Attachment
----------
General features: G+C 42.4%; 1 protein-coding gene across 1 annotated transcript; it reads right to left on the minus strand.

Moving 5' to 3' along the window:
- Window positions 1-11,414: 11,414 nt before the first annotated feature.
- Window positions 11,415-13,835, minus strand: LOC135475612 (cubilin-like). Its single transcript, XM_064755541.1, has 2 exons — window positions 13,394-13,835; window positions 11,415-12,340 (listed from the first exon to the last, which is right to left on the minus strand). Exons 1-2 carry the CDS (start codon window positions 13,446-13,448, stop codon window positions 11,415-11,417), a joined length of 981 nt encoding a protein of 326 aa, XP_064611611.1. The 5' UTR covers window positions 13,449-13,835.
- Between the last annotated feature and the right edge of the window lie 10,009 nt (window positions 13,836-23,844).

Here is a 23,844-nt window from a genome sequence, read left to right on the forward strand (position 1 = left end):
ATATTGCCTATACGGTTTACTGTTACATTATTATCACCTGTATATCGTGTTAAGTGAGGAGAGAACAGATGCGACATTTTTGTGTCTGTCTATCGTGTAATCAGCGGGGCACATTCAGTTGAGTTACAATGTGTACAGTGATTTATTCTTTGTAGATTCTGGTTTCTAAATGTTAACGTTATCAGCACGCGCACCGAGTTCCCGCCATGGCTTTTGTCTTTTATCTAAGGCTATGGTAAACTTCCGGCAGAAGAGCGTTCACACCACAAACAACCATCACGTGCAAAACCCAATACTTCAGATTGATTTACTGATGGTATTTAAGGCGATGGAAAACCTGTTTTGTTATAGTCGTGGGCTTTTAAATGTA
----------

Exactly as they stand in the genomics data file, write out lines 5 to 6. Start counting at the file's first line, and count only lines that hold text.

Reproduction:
- Between the last annotated feature and the right edge of the window lie 10,009 nt (window positions 13,836-23,844).

Here is a 23,844-nt window from a genome sequence, read left to right on the forward strand (position 1 = left end):